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Why Europe Won?,
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This review is from: The Great Divergence: China, Europe, and the Making of the Modern World Economy (The Princeton Economic History of the Western World) (Hardcover)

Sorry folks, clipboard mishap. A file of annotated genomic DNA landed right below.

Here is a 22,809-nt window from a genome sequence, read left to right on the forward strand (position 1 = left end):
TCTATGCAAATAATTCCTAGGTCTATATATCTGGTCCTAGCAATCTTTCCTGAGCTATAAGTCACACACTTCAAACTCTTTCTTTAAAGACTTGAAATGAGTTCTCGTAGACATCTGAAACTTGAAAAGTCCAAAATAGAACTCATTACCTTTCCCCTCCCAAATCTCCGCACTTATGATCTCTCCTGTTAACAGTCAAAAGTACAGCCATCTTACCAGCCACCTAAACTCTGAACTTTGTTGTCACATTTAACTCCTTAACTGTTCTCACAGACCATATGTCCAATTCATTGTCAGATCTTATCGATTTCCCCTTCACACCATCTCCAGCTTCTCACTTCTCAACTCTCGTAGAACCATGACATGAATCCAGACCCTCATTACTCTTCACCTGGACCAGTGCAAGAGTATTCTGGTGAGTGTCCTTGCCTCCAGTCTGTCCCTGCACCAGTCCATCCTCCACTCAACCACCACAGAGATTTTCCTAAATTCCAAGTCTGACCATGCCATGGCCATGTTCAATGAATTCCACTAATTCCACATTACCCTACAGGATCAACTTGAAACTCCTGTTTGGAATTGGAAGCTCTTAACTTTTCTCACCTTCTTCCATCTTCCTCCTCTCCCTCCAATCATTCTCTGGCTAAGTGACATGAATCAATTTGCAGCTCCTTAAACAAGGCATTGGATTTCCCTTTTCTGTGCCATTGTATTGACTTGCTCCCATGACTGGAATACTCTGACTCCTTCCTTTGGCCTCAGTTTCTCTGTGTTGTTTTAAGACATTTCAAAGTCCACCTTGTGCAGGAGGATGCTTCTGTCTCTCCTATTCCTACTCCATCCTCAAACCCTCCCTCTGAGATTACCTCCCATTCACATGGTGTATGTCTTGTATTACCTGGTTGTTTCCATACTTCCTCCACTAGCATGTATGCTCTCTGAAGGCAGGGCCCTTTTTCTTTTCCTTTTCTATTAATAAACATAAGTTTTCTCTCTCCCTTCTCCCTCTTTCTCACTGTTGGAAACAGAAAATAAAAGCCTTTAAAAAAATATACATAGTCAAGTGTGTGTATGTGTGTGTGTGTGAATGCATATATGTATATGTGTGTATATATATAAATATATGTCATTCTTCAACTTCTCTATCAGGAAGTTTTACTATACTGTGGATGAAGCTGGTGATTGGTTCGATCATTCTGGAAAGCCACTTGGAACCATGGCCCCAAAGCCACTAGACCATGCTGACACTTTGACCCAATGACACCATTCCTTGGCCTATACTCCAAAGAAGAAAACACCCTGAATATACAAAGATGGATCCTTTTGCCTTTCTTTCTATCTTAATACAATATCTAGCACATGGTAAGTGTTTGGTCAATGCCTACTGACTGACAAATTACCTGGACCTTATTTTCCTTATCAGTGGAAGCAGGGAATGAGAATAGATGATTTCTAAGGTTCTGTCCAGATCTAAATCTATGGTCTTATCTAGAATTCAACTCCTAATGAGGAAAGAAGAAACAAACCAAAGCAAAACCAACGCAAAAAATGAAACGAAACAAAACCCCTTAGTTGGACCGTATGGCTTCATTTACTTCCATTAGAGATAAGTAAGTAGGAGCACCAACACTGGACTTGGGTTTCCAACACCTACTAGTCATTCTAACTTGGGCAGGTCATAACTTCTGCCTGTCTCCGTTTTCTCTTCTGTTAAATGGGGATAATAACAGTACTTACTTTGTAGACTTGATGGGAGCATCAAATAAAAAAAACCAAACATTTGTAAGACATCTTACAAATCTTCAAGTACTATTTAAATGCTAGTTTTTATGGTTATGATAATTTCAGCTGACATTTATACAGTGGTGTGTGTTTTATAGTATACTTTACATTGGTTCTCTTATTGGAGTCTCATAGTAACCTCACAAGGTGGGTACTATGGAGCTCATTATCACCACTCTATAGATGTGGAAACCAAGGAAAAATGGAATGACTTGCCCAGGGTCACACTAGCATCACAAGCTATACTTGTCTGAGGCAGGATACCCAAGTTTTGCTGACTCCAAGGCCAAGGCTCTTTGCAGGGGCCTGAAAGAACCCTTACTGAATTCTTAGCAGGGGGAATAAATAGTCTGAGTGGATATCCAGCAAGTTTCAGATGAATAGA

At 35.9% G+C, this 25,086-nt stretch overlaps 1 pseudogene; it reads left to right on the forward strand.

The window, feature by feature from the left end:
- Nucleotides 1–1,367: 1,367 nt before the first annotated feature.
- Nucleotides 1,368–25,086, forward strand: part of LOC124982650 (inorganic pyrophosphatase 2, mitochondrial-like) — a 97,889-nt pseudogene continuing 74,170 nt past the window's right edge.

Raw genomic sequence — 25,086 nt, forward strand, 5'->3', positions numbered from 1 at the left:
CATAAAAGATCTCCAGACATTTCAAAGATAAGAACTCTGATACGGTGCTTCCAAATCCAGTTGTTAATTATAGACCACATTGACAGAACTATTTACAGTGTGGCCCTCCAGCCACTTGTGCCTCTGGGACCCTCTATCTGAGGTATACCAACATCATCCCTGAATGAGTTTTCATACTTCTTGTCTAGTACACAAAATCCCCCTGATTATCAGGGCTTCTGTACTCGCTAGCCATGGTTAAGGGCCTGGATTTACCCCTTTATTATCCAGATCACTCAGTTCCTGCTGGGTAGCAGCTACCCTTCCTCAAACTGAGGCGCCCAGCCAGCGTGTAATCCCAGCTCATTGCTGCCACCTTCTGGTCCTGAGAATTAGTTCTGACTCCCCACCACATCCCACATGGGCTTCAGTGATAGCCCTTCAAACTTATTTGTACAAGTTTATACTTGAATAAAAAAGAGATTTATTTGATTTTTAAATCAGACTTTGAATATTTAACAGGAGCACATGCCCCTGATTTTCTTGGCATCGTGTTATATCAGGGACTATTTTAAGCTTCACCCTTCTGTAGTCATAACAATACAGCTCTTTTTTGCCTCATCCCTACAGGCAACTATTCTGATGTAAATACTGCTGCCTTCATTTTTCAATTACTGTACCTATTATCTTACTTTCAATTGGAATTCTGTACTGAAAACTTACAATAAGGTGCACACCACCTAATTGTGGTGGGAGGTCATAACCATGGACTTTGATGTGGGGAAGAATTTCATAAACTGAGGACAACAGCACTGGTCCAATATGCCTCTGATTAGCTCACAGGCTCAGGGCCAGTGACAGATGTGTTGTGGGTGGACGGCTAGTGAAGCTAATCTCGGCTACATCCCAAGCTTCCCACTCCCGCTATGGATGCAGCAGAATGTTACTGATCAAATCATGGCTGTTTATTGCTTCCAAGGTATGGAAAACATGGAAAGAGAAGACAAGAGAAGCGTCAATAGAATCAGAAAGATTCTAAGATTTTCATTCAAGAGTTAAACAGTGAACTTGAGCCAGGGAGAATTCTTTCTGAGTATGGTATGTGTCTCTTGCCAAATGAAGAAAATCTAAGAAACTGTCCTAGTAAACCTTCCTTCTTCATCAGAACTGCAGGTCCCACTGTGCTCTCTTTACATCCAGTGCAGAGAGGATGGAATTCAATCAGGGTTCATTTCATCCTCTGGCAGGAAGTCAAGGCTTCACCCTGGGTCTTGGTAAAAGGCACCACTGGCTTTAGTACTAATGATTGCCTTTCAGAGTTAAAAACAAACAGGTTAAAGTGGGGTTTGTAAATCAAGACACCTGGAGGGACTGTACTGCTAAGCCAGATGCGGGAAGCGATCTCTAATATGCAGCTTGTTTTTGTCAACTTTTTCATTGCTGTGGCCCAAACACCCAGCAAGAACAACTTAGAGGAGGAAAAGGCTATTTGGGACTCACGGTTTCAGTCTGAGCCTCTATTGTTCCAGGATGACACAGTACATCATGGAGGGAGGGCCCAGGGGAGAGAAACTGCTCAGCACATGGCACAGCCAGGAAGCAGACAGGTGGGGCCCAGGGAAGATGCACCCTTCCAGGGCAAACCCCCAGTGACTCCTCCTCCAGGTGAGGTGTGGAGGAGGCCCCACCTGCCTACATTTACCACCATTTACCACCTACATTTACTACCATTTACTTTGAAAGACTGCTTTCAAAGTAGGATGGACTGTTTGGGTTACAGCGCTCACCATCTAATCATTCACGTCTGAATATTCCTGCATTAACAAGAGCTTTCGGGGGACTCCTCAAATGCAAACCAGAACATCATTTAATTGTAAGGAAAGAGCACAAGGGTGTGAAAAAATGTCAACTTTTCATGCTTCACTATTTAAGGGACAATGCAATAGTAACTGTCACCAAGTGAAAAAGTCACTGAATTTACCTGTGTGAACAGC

In this excellent, tightly reasoned, and data-filled book, Kenneth Pomerantz argues that Europe grew rich, industrial, and mighty after 1500 largely because of expansion, colonization and exploitation of much of the world (and also by making use of strategically convenient resources at home). Conversely, China, economically and scientifically more developed than Europe as of 1000 or 1100, fell behind after 1500. Only Europe developed what Randall Collins calls "rapid development science" in his work THE SOCIOLOGY OF PHILOSOPHIES; the Chinese, Indians, and even Native American civilizations had excellent science, but based on very different plans, and they never made the breakthrough to the rapid development institutions. Pomerantz may paint a bit too rosy a picture of China at times, but the point is true enough. This book should absolutely end the facile racist and "culturist" explanations of S. Huntington, D. Landes and their ilk. Europe was not somehow superior all along; it took rapid advantage of a special situation. There may be more to the story--many (including Landes--who is right in this case) have pointed out that Europe's division into many rival states helped, because several of them found it to their strategic advantage to be ahead of the others in gaining information and developing technology. There will be ongoing debate about what are the drivers of Europe's sudden burst, but, after this book, no one can afford to ignore China's successes and the difficulties they make for conventional models.